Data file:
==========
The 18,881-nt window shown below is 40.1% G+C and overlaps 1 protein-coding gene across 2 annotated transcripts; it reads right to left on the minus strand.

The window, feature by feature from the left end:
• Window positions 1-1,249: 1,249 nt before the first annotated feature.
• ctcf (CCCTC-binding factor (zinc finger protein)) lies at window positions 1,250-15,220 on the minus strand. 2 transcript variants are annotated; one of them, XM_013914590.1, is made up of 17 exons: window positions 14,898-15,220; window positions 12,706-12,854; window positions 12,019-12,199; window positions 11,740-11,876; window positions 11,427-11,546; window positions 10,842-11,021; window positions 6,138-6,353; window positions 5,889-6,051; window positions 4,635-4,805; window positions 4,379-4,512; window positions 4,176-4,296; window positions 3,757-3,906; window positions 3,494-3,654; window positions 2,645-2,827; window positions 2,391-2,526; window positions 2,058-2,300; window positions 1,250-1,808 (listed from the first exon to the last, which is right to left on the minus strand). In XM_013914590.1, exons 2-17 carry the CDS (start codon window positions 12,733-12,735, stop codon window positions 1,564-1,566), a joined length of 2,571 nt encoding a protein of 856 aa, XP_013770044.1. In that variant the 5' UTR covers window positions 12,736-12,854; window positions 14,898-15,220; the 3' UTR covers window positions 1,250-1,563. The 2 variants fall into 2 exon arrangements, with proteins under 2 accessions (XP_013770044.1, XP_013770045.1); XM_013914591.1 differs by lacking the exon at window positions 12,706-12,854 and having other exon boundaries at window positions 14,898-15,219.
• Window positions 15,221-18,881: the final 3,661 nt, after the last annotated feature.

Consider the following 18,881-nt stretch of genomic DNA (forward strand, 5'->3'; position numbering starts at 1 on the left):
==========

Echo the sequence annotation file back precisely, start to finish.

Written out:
The 18,881-nt window shown below is 40.1% G+C and overlaps 1 protein-coding gene across 2 annotated transcripts; it reads right to left on the minus strand.

The window, feature by feature from the left end:
• Window positions 1-1,249: 1,249 nt before the first annotated feature.
• ctcf (CCCTC-binding factor (zinc finger protein)) lies at window positions 1,250-15,220 on the minus strand. 2 transcript variants are annotated; one of them, XM_013914590.1, is made up of 17 exons: window positions 14,898-15,220; window positions 12,706-12,854; window positions 12,019-12,199; window positions 11,740-11,876; window positions 11,427-11,546; window positions 10,842-11,021; window positions 6,138-6,353; window positions 5,889-6,051; window positions 4,635-4,805; window positions 4,379-4,512; window positions 4,176-4,296; window positions 3,757-3,906; window positions 3,494-3,654; window positions 2,645-2,827; window positions 2,391-2,526; window positions 2,058-2,300; window positions 1,250-1,808 (listed from the first exon to the last, which is right to left on the minus strand). In XM_013914590.1, exons 2-17 carry the CDS (start codon window positions 12,733-12,735, stop codon window positions 1,564-1,566), a joined length of 2,571 nt encoding a protein of 856 aa, XP_013770044.1. In that variant the 5' UTR covers window positions 12,736-12,854; window positions 14,898-15,220; the 3' UTR covers window positions 1,250-1,563. The 2 variants fall into 2 exon arrangements, with proteins under 2 accessions (XP_013770044.1, XP_013770045.1); XM_013914591.1 differs by lacking the exon at window positions 12,706-12,854 and having other exon boundaries at window positions 14,898-15,219.
• Window positions 15,221-18,881: the final 3,661 nt, after the last annotated feature.

Consider the following 18,881-nt stretch of genomic DNA (forward strand, 5'->3'; position numbering starts at 1 on the left):